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I tried discriminant analysis with lda() in R and in SPSS, but the scalings were different, why?

N, how to get (Constant) with R like SPSS result?

data:

head(data)
  ï..smoke age selfcon anxiety absence subtestb
1        1  36      42      17       3       30
2        1  45      45      21       0       29
3        1  43      36      13       8       23
4        2  25      25      23      14       20
5        2  36      32      25       9       16
6        2  25      19      27       5       20

lda() result

lda(x,cl)$scaling
                LD1
age      -0.0237009
selfcon  -0.0800297
anxiety   0.0999290
absence   0.0115092
subtestb -0.1341198

SPSS result:

age            .024
selfcon        .080
anxiety score −.100
absence       −.012
subtestb       .134
(Constant)   −4.543
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    $\begingroup$ Yopy, I've added a formula to here showing how those constants are being computed in SPSS. Hope that helps. $\endgroup$ – ttnphns Aug 16 '15 at 9:06
  • $\begingroup$ A commented step-by-step LDA example with iris data (with results identical to what spss will give) is here. $\endgroup$ – ttnphns Nov 5 '16 at 8:39
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Except for the constant, the numbers in SPSS are just the rounded results of the numbers in R. There is no constant in R because by default, R function 'lda' from the MASS package, centers the data.

Because of questions in the comments I added:

If you look at the numbers in R and those in SPSS then (1) they have opposite signs but that doesn't make a difference it just means that the class that R takes as positive is chosen as the negative by SPSS (it is just a matter of coding the binary outcome) (2) in SPSS they are rounded to 3 digits and (3) in SPSS You have a constant while in R you don't. That is because R centers the data.

If one wants to obtain the constant in R, then you can apply the LDA-formulas as in this pdf (section 4.3). Formula (4.9) of this reference shows the constant on the first line (no $x$ there) and the coefficients on the second line. On the next page, with bullets, you see how you can estimate the parameters from your data.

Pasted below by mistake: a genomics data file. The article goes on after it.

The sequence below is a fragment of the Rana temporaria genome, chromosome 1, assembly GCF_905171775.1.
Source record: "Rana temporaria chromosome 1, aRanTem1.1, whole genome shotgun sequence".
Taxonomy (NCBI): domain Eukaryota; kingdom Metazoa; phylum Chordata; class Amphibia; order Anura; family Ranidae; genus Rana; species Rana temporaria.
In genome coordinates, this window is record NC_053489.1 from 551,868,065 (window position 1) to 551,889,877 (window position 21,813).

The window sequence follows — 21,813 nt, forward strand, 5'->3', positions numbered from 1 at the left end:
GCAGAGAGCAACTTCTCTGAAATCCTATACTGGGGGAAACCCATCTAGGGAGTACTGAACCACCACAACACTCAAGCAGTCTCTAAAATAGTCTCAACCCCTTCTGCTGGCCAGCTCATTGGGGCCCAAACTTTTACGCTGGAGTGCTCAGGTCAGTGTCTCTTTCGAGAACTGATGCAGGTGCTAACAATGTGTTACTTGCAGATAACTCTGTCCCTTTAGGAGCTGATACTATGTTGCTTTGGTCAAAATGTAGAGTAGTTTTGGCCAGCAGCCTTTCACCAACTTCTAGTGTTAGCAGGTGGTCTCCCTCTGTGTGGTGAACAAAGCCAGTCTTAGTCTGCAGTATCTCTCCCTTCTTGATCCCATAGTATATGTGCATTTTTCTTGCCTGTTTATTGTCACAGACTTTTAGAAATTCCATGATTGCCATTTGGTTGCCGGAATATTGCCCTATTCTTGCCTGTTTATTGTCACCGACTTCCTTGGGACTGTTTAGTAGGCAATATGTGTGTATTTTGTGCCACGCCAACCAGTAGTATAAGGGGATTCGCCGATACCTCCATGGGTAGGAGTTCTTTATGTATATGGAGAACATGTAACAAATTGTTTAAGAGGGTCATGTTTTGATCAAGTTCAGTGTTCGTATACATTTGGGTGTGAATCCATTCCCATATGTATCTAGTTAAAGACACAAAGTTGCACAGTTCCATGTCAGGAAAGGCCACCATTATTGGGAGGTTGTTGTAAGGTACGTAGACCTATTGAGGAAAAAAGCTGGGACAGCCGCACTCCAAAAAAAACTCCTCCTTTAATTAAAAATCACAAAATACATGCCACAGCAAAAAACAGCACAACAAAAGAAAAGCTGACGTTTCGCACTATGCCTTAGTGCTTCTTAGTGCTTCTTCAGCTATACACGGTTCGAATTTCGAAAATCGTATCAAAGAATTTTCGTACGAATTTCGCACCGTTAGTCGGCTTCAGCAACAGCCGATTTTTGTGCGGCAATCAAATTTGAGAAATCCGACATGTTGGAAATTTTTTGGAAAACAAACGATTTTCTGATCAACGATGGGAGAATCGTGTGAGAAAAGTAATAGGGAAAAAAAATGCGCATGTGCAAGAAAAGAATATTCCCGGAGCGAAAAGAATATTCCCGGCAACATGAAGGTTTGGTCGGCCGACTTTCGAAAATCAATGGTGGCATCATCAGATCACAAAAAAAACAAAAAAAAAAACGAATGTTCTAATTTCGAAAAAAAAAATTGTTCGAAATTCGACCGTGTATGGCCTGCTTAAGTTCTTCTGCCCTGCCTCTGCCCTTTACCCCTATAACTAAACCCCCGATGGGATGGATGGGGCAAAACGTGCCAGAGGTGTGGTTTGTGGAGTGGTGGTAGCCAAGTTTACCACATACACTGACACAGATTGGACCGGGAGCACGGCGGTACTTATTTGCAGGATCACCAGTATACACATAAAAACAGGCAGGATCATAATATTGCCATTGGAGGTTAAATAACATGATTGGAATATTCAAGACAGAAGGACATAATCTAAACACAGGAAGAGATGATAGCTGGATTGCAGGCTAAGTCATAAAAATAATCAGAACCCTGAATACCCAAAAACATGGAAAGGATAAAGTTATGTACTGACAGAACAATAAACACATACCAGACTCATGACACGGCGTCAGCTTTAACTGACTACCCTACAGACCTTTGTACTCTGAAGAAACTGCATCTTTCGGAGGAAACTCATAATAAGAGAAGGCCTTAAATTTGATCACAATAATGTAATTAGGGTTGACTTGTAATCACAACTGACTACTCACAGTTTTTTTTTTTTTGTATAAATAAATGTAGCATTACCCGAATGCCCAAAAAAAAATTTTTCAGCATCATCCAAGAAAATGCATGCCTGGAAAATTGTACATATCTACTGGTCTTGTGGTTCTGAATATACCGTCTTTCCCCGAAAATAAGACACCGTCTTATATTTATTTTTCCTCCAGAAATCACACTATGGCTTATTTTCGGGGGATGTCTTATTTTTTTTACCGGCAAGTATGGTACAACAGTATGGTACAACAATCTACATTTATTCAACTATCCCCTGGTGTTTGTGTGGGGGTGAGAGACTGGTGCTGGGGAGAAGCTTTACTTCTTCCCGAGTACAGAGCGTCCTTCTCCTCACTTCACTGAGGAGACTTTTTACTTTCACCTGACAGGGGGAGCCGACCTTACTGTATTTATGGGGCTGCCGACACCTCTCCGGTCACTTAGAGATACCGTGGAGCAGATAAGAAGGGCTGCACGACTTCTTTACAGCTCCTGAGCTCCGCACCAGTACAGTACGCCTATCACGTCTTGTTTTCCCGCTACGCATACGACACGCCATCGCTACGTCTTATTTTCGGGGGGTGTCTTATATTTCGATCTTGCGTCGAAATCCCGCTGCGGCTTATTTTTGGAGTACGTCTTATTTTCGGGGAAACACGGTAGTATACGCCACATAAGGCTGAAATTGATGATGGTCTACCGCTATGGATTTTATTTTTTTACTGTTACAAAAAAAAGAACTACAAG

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  • $\begingroup$ sorry, i don't understand with your statement. plese give me more information $\endgroup$ – yopy Aug 13 '15 at 8:51
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    $\begingroup$ f coppens said the correct thing. Those two outputs are identical. Except sign reversion (which is arbitrary, as it is in PCA). And the constant term which SPSS added in case a user wants to de-center the results. $\endgroup$ – ttnphns Aug 13 '15 at 8:58
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    $\begingroup$ If you look at the numbers in R and those in SPSS then (1) they have opposite signs but that doesn't make a difference it just means that the class that R takes as positive is chosen as the negative by SPSS (it is just a matter of coding the binary outcome) (2) in SPSS they are rounded to 3 digits and (3) in SPSS You have a constant while in R you don't. That is because R centers the data $\endgroup$ – user83346 Aug 13 '15 at 8:59
  • $\begingroup$ @fcoppens, SPSS centers the data too (as always is done in LDA). The constant term is computed afterwards, - for a user to be able to shift results in space onto the noncentered position. This constant is hardly ever needed. $\endgroup$ – ttnphns Aug 13 '15 at 9:03
  • $\begingroup$ in SPSS they are rounded to 3 digits @yopy, you can open the output table in SPSS and set whatever you like the number of digits. $\endgroup$ – ttnphns Aug 13 '15 at 9:06
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For obtain constant term in Discriminant Analysis on R (with library MASS):

groupmean<-(model$prior%*%model$means)
constant<-(groupmean%*%model$scaling)
-constant # for result equal to SPSS

where model is the model discriminant. Example:

model<-lda(y~x1+x2+xn,data=mydata)
model
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  • $\begingroup$ Although implementation is often mixed with substantive content in questions, we are supposed to be a site for providing information about statistics, machine learning, etc., not code. It can be good to provide code as well, but please elaborate your substantive answer in text for people who don't read this language well enough to recognize & extract the answer from the code. $\endgroup$ – gung Sep 23 '18 at 17:22

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